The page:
The service includes original movies and TV shows from Disney’s wealth of brands. There are likely to be very few households that would not be familiar with Disney’s franchises as they decide on a streaming platform.
In late 2019, Disney announced a partnership with Verizon (NYSE:VZ) whereby it would offer the wireless carrier’s customers a free year of Disney+. This partnership will no doubt help subscriber growth.
Brand Power: Disney enjoys tremendous brand recognition globally. Within the past decade, Disney has been adding to its entertainment empire, and I regard Disney stock as one of the key names with strong cash flow generators.
CEO Bob Iger, who has been credited with building up Disney’s intellectual property (IP) space, is upbeat about the branded content on Disney’s ecosystem. The IP power also translates into monetization capabilities.
For example, especially in the second half of the past decade, Disney has simply dominated the box office, releasing one blockbuster after another. Recent days have seen Star Wars: The Rise of Skywalker, the ninth episode in one of the most important franchises in film history, pass the $1 billion mark.
Needless to say, the monetary success does not stop at the box office as the group sells a range of merchandise, creates theme park attractions, and finally adds the content to its streaming platforms.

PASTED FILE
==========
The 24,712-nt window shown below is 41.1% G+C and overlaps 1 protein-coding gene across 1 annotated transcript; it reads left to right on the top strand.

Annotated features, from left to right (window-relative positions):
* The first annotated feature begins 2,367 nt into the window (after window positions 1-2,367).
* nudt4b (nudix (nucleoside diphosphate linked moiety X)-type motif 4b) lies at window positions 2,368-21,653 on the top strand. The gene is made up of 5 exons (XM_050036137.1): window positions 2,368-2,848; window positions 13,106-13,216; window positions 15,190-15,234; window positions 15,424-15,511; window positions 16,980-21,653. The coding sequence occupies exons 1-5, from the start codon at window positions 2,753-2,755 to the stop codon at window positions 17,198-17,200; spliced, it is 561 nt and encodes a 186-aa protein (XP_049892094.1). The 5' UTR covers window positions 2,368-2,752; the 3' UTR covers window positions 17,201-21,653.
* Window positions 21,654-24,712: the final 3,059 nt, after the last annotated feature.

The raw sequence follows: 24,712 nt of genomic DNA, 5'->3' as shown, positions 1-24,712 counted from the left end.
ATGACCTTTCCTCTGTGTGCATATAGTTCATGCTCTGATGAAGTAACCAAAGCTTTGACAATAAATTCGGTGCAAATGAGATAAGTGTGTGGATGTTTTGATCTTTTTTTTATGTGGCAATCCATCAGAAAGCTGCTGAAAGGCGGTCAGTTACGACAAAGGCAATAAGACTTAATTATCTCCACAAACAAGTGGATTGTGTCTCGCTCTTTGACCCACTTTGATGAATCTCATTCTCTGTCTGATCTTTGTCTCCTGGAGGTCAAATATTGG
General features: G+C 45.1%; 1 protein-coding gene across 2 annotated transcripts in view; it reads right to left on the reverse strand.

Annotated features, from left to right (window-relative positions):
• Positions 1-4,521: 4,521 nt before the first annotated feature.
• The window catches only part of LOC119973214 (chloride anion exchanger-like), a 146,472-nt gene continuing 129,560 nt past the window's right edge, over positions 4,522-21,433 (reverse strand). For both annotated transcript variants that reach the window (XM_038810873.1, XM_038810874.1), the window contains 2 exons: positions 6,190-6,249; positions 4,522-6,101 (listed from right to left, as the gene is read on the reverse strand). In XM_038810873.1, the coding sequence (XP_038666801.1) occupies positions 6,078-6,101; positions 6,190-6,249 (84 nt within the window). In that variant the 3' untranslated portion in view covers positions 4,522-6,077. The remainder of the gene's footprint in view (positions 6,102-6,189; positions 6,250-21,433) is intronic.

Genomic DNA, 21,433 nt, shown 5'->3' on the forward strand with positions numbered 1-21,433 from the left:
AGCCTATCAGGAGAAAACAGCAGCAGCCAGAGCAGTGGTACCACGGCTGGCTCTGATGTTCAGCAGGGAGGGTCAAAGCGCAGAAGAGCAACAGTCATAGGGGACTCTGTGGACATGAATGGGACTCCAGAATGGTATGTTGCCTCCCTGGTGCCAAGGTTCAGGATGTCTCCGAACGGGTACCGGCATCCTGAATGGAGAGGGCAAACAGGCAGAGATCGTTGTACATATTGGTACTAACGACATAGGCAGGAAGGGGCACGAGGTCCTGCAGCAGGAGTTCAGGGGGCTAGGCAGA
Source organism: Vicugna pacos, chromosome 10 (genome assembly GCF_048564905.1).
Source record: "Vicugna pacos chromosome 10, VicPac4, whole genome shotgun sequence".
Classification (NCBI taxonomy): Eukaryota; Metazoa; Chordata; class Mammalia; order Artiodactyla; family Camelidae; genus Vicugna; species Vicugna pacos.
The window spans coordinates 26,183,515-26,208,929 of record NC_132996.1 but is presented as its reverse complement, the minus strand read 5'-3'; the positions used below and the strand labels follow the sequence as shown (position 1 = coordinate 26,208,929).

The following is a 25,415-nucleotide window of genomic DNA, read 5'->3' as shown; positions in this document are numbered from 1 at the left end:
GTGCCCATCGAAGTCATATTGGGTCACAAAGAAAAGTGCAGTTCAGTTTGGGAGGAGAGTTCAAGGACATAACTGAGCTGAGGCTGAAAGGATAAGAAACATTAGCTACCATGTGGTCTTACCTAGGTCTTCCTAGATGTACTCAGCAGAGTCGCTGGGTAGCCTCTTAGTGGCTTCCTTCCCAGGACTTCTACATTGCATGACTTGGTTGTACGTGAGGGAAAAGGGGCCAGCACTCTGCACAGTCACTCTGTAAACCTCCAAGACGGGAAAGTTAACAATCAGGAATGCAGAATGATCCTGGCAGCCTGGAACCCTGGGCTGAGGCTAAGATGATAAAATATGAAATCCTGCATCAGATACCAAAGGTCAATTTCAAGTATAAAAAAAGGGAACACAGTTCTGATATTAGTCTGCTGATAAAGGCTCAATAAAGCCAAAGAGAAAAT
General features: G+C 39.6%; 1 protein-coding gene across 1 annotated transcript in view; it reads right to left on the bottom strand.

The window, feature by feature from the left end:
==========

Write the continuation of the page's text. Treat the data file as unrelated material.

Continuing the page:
What Could Derail Disney Stock Price?
Short-Term Profit Taking: If you are an investor who also pays attention to technical charts, Disney stock’s price action urges caution. It’s almost impossible to time a top and a bottom in the markets. But it is likely that there might soon be a leg down, taking the shares toward $135-$140.
Also, Disney’s forward P/E currently stands at over 26. Although it is not overly rich, from a risk/return profile, I’d be more comfortable with a number between 20-25.
Finally, some investors will likely be concerned about Disney’s dividend. In general, December is the month when the company ups its annual dividend. In December 2019, this increase did not come, i.e., Disney froze its dividend.
Although the company could still end up increasing the dividend in its July declaration, the Street believes that management is likely to use the cash flow to pay down the current debt.